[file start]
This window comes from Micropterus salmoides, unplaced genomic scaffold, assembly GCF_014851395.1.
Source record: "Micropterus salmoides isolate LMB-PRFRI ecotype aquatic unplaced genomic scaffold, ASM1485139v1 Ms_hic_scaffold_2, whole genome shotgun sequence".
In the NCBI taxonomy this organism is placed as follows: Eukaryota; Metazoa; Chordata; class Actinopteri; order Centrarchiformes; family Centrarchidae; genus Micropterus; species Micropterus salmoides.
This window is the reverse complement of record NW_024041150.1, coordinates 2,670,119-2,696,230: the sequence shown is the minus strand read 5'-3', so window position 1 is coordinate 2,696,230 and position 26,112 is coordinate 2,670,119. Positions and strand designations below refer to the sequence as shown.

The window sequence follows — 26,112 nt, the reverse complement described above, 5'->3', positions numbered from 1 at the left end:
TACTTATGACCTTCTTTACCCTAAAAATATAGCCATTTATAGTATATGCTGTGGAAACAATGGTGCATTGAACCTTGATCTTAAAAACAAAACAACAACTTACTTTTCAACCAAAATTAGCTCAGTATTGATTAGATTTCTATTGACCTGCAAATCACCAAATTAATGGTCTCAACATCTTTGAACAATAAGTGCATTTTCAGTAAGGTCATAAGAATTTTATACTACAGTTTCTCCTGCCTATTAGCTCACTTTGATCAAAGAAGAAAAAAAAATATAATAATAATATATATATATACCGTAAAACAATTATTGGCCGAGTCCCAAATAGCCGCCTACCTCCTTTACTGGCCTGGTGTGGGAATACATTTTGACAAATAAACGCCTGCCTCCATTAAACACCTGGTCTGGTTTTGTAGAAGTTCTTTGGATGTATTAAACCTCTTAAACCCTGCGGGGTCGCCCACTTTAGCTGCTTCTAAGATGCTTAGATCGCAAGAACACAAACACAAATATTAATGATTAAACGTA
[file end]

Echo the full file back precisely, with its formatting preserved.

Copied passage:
This window comes from Micropterus salmoides, unplaced genomic scaffold, assembly GCF_014851395.1.
Source record: "Micropterus salmoides isolate LMB-PRFRI ecotype aquatic unplaced genomic scaffold, ASM1485139v1 Ms_hic_scaffold_2, whole genome shotgun sequence".
In the NCBI taxonomy this organism is placed as follows: Eukaryota; Metazoa; Chordata; class Actinopteri; order Centrarchiformes; family Centrarchidae; genus Micropterus; species Micropterus salmoides.
This window is the reverse complement of record NW_024041150.1, coordinates 2,670,119-2,696,230: the sequence shown is the minus strand read 5'-3', so window position 1 is coordinate 2,696,230 and position 26,112 is coordinate 2,670,119. Positions and strand designations below refer to the sequence as shown.

The window sequence follows — 26,112 nt, the reverse complement described above, 5'->3', positions numbered from 1 at the left end:
TACTTATGACCTTCTTTACCCTAAAAATATAGCCATTTATAGTATATGCTGTGGAAACAATGGTGCATTGAACCTTGATCTTAAAAACAAAACAACAACTTACTTTTCAACCAAAATTAGCTCAGTATTGATTAGATTTCTATTGACCTGCAAATCACCAAATTAATGGTCTCAACATCTTTGAACAATAAGTGCATTTTCAGTAAGGTCATAAGAATTTTATACTACAGTTTCTCCTGCCTATTAGCTCACTTTGATCAAAGAAGAAAAAAAAATATAATAATAATATATATATATACCGTAAAACAATTATTGGCCGAGTCCCAAATAGCCGCCTACCTCCTTTACTGGCCTGGTGTGGGAATACATTTTGACAAATAAACGCCTGCCTCCATTAAACACCTGGTCTGGTTTTGTAGAAGTTCTTTGGATGTATTAAACCTCTTAAACCCTGCGGGGTCGCCCACTTTAGCTGCTTCTAAGATGCTTAGATCGCAAGAACACAAACACAAATATTAATGATTAAACGTA